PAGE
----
The Care Quality Commission has issued a warning notice to Southern Health NHS Foundation Trust, requiring the troubled organisation to take urgent action to improve its arrangements for ensuring patient safety.
In a statement on Wednesday afternoon, the regulator said the trust had failed to address “significant risks” posed by the physical environment and its arrangements to ensure proper investigations of incidents, including deaths, were inadequate.
“It is only now, following our latest inspection, and in response to the warning notice, that the trust has taken action”
The regulator visited the trust in January as part of a focused inspection after the publication of a report by the audit firm Mazars, which highlighted failures to investigate and learn from patient deaths.
The inspection report is not expected to be published until the end of the month, so the CQC is restricted in what detail it can currently share on its findings. However, the CQC issues warning notices where it is concerned that a provider must make urgent changes after an inspection which cannot wait for the publication.
In its statement the CQC said it had issued Southern Health with a warning notice “requiring the trust to improve its governance arrangements to ensure robust investigation and learning from incidents and deaths, to reduce future risks to patients”.
Inspectors found the trust had “failed to mitigate significant risks posed by some of the physical environments”.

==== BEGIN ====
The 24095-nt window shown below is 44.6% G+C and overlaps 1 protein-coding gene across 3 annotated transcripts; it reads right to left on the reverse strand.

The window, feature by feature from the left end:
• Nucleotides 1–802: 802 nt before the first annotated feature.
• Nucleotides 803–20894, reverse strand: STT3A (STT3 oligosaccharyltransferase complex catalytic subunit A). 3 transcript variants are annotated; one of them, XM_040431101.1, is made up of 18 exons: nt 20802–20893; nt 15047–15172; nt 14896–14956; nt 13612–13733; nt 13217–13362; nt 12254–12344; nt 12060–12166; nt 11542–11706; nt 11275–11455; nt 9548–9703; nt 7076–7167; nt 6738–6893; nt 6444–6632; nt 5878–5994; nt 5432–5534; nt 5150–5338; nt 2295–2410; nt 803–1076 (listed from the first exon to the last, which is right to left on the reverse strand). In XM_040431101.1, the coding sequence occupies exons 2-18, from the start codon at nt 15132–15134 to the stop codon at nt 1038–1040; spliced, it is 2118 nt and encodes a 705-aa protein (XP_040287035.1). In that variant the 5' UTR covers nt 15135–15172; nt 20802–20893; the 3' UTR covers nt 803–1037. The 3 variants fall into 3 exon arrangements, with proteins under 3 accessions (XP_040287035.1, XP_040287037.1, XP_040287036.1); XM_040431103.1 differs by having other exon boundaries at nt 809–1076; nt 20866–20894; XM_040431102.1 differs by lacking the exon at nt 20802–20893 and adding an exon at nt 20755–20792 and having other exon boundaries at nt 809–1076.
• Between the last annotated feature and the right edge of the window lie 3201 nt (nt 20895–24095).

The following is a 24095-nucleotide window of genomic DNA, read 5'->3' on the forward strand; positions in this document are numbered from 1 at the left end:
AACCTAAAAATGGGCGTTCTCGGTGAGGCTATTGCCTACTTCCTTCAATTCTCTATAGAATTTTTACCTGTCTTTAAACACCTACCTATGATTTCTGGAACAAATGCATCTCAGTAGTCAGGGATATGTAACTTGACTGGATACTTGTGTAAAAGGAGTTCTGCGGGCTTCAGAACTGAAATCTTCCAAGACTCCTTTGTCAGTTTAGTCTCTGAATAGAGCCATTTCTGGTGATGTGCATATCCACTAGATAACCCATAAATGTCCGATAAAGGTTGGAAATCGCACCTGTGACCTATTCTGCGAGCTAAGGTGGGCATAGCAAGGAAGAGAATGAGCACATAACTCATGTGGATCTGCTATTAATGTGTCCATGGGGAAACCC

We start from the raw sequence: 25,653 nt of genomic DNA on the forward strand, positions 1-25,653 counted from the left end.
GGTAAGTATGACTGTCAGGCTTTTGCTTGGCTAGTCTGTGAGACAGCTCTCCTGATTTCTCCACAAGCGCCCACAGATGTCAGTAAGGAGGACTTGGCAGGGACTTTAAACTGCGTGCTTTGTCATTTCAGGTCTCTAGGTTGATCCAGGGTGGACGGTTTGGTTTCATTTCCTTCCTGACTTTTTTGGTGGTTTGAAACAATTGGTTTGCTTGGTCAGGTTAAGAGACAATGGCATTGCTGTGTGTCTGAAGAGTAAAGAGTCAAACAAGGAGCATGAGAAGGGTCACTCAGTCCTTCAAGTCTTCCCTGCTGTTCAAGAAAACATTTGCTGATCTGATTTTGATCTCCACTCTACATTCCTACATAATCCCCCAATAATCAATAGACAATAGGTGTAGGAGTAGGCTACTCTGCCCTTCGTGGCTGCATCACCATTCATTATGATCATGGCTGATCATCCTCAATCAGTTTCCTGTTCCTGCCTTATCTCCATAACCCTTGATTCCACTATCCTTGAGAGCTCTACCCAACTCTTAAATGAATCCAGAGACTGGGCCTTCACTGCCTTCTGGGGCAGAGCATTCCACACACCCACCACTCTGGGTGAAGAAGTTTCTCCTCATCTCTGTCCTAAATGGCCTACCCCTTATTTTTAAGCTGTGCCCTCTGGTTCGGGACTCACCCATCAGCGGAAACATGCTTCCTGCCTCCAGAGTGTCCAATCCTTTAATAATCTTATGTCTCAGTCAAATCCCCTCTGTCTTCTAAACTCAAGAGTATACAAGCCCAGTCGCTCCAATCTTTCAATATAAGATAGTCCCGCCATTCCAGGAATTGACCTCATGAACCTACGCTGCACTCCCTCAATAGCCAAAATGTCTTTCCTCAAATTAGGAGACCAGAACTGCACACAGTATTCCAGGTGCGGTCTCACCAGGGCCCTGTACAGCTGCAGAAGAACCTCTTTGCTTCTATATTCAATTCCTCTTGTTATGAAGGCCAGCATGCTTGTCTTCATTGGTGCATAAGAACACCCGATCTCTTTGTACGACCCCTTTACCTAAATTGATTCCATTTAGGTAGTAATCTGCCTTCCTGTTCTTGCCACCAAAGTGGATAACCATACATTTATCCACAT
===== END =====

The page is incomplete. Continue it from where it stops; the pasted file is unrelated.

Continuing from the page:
Gosport War Memorial
The trust “did not operate effective governance arrangements to ensure robust investigation of incidents, including deaths” and did not ensure it “learned from incidents to reduce future risks to patients”.
Paul Lelliott, CQC’s deputy chief inspector of hospitals, said the regulator had found “longstanding risks to patients, arising from the physical environment, that had not been dealt with effectively”.
He added: “It is only now, following our latest inspection, and in response to the warning notice, that the trust has taken action and has identified further action that it will take to improve safety at Kingsley ward, Melbury Lodge and Evenlode in Buckinghamshire.”
Dr Paul Lelliott
The fact that CQC found risk relating to the physical environment was especially concerning.
The Mazars report was commissioned by NHS England following the death of 18 year Connor Sparrowhawk, who drowned in a bath at Southern’s short term assessment and treatment unit in Oxfordshire in July 2013.
A jury inquest found that Mr Sparrowhawk, who had autism and epilepsy, died as a result of drowning following a seizure, and that his death was contributed to by neglect.